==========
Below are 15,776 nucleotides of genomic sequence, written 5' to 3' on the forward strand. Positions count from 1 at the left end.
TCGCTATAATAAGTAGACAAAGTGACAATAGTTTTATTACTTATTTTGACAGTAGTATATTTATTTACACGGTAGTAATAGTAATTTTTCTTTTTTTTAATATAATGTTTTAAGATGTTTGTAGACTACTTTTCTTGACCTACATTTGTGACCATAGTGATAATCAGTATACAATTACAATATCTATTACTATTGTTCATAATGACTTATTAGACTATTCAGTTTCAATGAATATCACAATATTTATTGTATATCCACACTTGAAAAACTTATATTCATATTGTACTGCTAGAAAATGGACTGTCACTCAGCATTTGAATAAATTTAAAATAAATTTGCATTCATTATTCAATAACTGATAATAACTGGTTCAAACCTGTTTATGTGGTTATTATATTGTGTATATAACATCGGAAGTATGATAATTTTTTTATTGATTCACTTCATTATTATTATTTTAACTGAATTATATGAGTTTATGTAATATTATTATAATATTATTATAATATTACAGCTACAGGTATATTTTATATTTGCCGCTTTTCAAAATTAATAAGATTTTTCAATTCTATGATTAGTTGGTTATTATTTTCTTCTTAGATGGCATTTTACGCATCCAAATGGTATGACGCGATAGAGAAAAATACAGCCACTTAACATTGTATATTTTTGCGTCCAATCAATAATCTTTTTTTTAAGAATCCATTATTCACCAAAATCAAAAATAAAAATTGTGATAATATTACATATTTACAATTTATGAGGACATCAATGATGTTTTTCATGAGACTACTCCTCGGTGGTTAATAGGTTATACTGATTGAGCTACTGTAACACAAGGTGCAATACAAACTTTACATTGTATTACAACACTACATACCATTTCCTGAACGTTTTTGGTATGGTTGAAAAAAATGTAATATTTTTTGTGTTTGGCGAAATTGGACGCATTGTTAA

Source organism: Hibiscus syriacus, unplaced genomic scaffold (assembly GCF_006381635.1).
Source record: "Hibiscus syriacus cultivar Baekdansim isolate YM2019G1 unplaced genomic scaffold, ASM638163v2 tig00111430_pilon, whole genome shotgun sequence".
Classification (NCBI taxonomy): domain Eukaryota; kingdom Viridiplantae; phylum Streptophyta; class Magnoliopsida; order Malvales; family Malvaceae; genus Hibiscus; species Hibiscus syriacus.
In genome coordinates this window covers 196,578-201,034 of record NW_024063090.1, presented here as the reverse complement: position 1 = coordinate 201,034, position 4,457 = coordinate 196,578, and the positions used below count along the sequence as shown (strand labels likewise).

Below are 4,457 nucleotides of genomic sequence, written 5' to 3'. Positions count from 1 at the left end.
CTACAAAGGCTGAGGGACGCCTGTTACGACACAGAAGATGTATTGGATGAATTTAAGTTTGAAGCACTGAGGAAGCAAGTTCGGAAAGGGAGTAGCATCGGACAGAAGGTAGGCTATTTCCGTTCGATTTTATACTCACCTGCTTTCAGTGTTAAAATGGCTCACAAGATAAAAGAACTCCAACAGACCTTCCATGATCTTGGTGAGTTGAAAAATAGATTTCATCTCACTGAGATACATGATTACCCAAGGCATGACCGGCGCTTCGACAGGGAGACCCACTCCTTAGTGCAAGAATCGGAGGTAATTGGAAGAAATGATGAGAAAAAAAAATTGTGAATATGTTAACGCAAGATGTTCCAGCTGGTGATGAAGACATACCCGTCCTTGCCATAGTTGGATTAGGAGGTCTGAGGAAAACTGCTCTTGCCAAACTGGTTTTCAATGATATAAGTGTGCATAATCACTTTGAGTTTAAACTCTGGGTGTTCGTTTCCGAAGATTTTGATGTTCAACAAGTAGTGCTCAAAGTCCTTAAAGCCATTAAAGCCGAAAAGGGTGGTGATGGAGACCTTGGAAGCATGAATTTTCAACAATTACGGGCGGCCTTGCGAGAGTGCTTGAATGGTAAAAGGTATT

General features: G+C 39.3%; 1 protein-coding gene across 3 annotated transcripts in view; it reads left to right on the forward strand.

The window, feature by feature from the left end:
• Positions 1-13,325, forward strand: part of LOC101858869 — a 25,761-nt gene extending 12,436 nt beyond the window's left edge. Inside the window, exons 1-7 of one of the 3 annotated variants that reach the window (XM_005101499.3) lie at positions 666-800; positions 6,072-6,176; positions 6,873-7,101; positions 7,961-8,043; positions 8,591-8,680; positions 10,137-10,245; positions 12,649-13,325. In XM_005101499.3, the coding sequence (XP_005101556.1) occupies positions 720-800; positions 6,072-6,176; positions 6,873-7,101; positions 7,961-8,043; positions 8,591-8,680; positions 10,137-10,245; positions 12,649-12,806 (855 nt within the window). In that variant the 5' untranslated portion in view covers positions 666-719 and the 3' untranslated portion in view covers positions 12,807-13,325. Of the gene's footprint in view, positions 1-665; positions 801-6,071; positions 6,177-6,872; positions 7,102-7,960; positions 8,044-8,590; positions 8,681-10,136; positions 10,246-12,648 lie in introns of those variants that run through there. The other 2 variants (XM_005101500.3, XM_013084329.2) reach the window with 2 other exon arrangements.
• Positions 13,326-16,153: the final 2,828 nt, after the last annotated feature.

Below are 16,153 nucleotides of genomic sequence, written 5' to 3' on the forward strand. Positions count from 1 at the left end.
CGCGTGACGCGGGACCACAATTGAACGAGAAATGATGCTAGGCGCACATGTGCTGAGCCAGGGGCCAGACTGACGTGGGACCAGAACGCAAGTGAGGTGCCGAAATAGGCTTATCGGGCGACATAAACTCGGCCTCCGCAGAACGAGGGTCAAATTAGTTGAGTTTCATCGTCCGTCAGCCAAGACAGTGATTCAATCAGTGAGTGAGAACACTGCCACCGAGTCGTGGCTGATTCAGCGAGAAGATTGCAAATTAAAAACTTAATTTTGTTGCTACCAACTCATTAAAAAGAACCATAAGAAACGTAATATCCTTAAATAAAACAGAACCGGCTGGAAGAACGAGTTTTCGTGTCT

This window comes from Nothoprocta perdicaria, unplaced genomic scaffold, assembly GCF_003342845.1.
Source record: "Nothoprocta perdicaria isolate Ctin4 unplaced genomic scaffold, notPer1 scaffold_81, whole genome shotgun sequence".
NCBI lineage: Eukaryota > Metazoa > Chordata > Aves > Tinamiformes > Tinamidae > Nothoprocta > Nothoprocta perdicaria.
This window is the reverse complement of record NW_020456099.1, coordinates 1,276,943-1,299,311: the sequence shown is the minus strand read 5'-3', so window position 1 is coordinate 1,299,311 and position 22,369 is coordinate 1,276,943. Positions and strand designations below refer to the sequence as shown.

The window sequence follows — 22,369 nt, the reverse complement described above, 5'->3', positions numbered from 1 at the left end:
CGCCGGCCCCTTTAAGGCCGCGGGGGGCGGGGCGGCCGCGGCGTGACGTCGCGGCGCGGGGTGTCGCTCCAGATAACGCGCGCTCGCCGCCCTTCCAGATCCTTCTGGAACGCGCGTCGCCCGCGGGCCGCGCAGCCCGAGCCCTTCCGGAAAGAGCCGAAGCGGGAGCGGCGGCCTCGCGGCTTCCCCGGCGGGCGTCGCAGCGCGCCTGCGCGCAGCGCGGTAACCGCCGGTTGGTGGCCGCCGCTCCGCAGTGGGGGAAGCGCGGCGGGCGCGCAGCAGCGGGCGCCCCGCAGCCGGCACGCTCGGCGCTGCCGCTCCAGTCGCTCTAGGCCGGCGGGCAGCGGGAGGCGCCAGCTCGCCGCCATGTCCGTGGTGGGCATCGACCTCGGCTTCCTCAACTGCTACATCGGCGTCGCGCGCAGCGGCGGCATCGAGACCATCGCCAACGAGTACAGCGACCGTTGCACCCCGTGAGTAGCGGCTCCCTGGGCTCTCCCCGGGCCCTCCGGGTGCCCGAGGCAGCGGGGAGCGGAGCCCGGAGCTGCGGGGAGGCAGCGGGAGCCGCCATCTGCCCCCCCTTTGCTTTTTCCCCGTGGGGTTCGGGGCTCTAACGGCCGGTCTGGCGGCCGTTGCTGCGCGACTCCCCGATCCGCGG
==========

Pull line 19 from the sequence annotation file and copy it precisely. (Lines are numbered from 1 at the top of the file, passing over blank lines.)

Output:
The window sequence follows — 22,369 nt, the reverse complement described above, 5'->3', positions numbered from 1 at the left end: